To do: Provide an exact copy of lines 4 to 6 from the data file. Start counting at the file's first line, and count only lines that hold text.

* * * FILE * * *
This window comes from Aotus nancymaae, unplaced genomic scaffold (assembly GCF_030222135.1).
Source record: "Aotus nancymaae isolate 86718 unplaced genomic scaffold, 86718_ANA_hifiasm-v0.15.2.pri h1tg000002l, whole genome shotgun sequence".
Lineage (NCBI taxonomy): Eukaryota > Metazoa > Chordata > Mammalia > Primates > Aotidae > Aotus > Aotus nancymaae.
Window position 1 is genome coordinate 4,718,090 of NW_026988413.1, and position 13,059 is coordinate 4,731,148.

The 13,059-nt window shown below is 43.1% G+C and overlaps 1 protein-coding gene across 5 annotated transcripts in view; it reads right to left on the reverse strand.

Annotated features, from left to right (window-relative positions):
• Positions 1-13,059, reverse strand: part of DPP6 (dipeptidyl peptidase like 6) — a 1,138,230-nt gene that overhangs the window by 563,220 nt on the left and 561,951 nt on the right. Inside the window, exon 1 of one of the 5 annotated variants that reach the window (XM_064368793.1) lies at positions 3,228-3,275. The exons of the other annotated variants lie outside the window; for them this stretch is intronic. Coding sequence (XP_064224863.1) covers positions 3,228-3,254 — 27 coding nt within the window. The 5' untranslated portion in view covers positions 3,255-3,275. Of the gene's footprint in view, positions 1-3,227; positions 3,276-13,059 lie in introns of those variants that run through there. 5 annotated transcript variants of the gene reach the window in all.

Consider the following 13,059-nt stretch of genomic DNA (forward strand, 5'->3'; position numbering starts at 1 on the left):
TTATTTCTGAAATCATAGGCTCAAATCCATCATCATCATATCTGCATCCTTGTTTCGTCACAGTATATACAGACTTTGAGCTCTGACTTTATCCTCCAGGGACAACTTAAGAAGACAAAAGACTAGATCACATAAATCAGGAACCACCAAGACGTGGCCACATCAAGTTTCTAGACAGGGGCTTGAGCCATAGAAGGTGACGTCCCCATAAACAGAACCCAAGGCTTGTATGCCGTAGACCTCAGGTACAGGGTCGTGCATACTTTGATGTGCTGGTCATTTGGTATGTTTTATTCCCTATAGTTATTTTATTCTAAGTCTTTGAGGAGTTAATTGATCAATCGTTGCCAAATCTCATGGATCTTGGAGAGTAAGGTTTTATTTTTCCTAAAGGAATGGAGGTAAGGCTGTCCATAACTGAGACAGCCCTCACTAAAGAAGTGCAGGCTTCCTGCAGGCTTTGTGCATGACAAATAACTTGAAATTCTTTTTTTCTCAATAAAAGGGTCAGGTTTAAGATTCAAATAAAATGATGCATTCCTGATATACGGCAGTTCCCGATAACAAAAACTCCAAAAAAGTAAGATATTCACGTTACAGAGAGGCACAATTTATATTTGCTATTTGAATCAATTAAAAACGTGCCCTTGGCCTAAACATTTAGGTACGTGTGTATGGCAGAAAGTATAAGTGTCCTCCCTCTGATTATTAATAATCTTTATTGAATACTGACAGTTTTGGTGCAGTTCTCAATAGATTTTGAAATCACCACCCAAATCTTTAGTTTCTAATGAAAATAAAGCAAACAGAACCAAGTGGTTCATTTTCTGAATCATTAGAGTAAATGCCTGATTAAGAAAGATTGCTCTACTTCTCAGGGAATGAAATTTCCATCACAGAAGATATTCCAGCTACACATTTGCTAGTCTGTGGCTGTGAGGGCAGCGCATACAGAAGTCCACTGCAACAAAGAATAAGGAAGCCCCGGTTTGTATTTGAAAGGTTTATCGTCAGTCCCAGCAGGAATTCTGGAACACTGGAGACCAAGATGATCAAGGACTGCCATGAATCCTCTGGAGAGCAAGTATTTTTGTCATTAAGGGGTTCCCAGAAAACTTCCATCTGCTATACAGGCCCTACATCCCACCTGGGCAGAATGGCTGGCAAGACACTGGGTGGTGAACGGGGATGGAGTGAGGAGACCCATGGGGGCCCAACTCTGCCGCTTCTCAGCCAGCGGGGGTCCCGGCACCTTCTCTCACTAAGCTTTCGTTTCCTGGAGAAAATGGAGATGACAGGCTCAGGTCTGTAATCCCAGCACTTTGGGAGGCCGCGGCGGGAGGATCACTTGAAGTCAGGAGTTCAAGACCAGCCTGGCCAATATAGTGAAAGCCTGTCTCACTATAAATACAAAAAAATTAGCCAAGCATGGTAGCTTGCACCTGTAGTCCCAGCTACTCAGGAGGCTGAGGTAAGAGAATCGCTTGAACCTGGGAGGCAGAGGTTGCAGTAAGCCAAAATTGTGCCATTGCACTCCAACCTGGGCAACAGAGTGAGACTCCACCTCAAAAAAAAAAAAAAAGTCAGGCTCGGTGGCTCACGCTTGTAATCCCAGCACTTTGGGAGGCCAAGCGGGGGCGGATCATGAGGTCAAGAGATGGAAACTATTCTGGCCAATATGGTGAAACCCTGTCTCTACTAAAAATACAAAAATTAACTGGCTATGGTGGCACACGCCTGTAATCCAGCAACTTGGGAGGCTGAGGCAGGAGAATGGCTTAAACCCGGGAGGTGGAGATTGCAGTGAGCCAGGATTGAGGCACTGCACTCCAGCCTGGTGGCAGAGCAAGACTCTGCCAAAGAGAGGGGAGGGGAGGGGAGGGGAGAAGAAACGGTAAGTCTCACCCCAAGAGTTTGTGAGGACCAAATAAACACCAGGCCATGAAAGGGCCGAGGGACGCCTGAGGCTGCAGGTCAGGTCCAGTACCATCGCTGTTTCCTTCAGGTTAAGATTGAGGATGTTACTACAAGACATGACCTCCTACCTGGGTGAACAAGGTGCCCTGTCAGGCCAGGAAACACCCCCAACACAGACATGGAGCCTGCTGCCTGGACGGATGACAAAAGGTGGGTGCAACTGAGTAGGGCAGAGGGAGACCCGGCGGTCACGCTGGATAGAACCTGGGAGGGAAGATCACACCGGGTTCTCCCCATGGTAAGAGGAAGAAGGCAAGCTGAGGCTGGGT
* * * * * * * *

Window position 1 is genome coordinate 4,718,090 of NW_026988413.1, and position 13,059 is coordinate 4,731,148.

The 13,059-nt window shown below is 43.1% G+C and overlaps 1 protein-coding gene across 5 annotated transcripts in view; it reads right to left on the reverse strand.

Annotated features, from left to right (window-relative positions):